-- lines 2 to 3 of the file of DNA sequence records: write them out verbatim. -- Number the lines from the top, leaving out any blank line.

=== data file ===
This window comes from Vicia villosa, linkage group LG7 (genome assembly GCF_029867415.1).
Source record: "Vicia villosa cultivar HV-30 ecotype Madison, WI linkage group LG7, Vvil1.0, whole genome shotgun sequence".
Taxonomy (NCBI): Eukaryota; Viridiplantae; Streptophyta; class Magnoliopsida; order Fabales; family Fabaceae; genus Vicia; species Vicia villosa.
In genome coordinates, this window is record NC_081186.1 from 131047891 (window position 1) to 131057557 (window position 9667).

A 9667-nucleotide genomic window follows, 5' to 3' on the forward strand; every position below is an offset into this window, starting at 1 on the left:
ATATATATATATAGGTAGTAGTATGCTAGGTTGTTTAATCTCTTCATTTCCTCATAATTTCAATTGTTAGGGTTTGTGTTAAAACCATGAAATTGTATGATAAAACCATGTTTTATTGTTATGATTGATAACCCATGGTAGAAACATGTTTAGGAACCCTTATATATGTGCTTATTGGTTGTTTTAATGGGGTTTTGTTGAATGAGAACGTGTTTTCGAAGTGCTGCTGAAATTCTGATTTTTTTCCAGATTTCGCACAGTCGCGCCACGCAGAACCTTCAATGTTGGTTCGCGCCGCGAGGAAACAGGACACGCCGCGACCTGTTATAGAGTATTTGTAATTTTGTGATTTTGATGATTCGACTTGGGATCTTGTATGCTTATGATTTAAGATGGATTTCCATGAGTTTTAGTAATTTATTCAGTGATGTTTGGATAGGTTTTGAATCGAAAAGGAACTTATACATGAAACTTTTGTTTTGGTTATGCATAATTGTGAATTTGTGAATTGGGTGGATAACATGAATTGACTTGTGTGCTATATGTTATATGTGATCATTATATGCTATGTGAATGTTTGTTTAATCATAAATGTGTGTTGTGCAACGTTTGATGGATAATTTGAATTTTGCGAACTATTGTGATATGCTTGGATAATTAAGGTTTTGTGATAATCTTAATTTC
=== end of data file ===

Source record: "Vicia villosa cultivar HV-30 ecotype Madison, WI linkage group LG7, Vvil1.0, whole genome shotgun sequence".
Taxonomy (NCBI): Eukaryota; Viridiplantae; Streptophyta; class Magnoliopsida; order Fabales; family Fabaceae; genus Vicia; species Vicia villosa.